The combined pill is the most common form of contraception used in the UK.
The combined pill contains two types of hormones - oestrogen and progesterone - which are similar to a woman's natural hormones.
The different brands of pills contain different types and quantities of oestrogens and progesterone.
You can be prescribed the combined pill by your GP or local family planning clinic.
How effective is the combined pill?
- The combined pill is over 99% effective if taken correctly - this means that if 100 women took the combined pill for one year, less than 1 of them would get pregnant.
- However, there would be more pregnancies if the methods are not followed correctly.
- It is more effective if you are taught by a family planning doctor or nurse.
How does the combined pill work?
- The main method of action is by preventing the ovaries from releasing an egg each month
- It also:
- causes thickening of your cervical mucus so sperm cannot get through
- thins the lining of your womb so that there is less chance a pregnancy could implant and progress
- The pill is taken continuously for 3 weeks:
- it is usually started at the beginning of your cycle (day 1)
- after 3 weeks, you do not take any pills for 7 days during which you will have your period
- You then start a new pack and start again
- If you are prescribed an everyday (ED) packet of pills, then you will not need to have a 7-day break
If you have any concerns or questions, please do not hesitate to contact your GP or family planning clinic.
Contraindications to the combined pill
It may not be suitable for you to use the combined pill. This may be the case if you have/are:
- Cardiovascular (heart) disease
- High blood pressure
- Headaches or migraines
- Previous, current or a family history of breast, endometrial or cervical cancer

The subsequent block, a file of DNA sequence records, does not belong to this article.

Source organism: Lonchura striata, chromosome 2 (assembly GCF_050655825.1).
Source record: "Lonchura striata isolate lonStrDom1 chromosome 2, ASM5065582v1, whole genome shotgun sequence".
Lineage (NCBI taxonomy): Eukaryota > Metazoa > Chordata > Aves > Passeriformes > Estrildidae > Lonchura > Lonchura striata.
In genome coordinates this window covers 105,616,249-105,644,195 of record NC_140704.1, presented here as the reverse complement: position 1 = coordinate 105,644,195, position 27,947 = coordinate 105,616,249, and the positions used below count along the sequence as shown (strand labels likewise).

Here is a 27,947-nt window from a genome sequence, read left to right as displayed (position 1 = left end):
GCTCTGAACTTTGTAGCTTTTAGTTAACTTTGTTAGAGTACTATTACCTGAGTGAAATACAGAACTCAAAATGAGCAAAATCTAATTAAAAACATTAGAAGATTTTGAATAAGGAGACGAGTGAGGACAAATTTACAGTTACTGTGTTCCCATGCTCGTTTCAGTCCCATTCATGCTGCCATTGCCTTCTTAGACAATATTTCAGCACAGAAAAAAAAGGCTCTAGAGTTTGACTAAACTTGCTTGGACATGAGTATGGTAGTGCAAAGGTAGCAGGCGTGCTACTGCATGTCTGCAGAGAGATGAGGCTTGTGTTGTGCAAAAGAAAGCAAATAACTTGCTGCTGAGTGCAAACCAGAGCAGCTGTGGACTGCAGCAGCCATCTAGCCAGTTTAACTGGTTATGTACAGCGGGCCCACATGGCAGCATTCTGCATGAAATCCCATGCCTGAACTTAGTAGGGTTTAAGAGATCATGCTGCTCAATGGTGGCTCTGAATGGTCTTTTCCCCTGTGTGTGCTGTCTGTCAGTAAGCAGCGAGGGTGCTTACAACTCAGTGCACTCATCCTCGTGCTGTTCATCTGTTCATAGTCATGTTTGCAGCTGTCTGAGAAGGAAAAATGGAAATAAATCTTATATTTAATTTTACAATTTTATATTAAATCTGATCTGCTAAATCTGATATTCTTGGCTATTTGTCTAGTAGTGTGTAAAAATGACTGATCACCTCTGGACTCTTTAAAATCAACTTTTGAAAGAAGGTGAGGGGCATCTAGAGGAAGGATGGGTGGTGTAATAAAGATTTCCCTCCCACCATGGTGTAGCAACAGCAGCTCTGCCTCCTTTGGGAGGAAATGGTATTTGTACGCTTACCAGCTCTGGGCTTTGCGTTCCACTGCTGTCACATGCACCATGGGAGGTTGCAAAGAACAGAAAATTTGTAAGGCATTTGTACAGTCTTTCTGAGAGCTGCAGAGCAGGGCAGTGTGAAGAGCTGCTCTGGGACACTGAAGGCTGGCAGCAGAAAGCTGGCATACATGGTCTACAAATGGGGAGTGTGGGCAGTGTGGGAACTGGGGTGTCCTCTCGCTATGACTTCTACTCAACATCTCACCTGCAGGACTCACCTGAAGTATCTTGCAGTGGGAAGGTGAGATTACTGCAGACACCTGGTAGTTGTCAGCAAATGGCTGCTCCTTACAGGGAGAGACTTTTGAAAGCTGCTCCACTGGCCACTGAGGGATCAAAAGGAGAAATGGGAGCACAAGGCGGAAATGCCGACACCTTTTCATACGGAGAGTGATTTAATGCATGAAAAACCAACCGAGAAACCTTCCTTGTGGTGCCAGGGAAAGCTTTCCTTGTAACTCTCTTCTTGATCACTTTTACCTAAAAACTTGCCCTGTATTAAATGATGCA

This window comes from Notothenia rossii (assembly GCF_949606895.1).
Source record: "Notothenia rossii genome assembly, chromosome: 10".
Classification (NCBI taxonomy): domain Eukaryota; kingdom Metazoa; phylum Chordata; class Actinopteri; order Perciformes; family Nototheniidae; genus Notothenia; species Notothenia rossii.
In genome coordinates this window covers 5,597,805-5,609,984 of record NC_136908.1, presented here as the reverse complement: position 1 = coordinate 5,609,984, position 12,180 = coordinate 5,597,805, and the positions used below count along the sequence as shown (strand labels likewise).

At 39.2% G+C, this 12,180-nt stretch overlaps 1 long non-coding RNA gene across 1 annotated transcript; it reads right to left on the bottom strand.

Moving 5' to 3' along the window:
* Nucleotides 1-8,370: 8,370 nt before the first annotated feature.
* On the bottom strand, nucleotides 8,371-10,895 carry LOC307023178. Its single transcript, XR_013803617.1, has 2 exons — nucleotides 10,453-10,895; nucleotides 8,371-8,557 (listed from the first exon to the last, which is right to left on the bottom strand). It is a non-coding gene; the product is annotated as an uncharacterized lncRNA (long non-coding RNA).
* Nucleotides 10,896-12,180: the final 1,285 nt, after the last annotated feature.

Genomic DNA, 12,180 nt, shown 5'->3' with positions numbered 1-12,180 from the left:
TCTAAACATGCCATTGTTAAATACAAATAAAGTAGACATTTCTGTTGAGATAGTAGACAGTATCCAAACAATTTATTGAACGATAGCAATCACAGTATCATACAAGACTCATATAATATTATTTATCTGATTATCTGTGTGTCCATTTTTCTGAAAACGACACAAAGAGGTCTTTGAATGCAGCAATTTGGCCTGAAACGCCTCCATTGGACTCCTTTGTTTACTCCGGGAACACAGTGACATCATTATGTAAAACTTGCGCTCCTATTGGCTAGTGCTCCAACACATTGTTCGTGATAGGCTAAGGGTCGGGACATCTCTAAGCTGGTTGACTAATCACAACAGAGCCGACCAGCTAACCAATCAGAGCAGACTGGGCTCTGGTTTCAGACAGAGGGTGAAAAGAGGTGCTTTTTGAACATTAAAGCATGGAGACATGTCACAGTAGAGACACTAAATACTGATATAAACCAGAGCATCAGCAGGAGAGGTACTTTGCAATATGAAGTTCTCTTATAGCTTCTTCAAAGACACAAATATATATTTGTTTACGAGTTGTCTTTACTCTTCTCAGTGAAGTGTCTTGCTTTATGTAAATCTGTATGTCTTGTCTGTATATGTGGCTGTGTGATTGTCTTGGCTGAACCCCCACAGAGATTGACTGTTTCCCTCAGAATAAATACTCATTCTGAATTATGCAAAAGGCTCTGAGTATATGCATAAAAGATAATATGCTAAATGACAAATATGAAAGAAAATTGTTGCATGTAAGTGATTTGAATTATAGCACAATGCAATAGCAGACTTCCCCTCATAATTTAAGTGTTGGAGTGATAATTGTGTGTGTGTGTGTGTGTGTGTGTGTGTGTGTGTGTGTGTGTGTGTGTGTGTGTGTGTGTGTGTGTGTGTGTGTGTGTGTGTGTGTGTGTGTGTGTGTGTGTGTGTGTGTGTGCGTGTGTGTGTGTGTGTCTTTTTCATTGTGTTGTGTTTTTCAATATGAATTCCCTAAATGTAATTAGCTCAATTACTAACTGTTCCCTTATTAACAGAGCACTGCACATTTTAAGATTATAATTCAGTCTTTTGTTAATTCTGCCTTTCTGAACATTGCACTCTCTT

- Unexplained vaginal bleeding
- Liver diseases
- a smoker above the age of 35 years
- High cholesterol
Advantages of the combined pill
The combined pill:
- regulates your periods
- usually makes your periods lighter and less painful
- does not interrupt sex unlike condoms
- helps to reduce colon, uterus and ovarian cancer, as well as benign breast conditions
- can be used to avoid a withdrawal bleed if inconvenient if you can put 2 packs back to back - please discuss this with your GP or family planning doctor
Disadvantages and Risks
- Must be prescribed by a doctor or trained professional
- Must be taken regularly at the same time each day
- There is no protection against sexually transmitted infections (STIs).
- There are slightly higher risks of developing a blood clot, breast and cervical cancer - you can speak to your GP or family planning doctor for more information and advice regarding the risks involved.
- Remember your pill will not be effective and you may require additional contraception if you are taking certain medication (for example, epilepsy drugs) or antibiotics - please discuss this with the professional who is prescribing the combined pill
- Can cause side-effects :
- Breast pain
- Breakthrough bleeding or spotting, especially when you first start using it
- Reduced libido (sexual desire)
Further sources on information
You can find further reliable information on the leaflet produced by the Family Planning Association:
Latest update on April 3, 2013 at 12:57 PM by Crashounette.